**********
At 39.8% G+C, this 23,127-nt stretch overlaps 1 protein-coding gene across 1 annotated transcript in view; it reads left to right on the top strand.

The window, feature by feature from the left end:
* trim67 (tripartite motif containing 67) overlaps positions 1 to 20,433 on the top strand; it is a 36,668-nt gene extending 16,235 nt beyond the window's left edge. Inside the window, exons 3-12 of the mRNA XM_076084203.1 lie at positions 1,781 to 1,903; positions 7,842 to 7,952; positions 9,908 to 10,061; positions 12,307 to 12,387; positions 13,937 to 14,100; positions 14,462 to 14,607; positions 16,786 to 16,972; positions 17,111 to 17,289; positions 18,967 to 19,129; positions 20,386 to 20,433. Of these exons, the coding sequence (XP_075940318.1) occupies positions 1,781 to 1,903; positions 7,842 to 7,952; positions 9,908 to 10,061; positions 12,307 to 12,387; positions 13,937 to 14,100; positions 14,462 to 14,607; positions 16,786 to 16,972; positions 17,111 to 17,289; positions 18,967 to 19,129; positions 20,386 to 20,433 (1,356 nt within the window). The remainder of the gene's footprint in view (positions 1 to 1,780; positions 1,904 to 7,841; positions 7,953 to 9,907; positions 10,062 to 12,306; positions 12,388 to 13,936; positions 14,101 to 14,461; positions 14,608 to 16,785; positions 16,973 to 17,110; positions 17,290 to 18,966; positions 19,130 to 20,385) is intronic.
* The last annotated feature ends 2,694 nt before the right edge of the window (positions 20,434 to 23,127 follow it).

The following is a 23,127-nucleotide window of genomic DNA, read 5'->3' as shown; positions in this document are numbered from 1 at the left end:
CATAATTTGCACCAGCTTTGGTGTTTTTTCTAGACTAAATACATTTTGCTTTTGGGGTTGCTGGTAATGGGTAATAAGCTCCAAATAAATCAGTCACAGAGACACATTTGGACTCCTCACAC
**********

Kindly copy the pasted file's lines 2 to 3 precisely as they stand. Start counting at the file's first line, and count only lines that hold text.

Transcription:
The window, feature by feature from the left end:
* trim67 (tripartite motif containing 67) overlaps positions 1 to 20,433 on the top strand; it is a 36,668-nt gene extending 16,235 nt beyond the window's left edge. Inside the window, exons 3-12 of the mRNA XM_076084203.1 lie at positions 1,781 to 1,903; positions 7,842 to 7,952; positions 9,908 to 10,061; positions 12,307 to 12,387; positions 13,937 to 14,100; positions 14,462 to 14,607; positions 16,786 to 16,972; positions 17,111 to 17,289; positions 18,967 to 19,129; positions 20,386 to 20,433. Of these exons, the coding sequence (XP_075940318.1) occupies positions 1,781 to 1,903; positions 7,842 to 7,952; positions 9,908 to 10,061; positions 12,307 to 12,387; positions 13,937 to 14,100; positions 14,462 to 14,607; positions 16,786 to 16,972; positions 17,111 to 17,289; positions 18,967 to 19,129; positions 20,386 to 20,433 (1,356 nt within the window). The remainder of the gene's footprint in view (positions 1 to 1,780; positions 1,904 to 7,841; positions 7,953 to 9,907; positions 10,062 to 12,306; positions 12,388 to 13,936; positions 14,101 to 14,461; positions 14,608 to 16,785; positions 16,973 to 17,110; positions 17,290 to 18,966; positions 19,130 to 20,385) is intronic.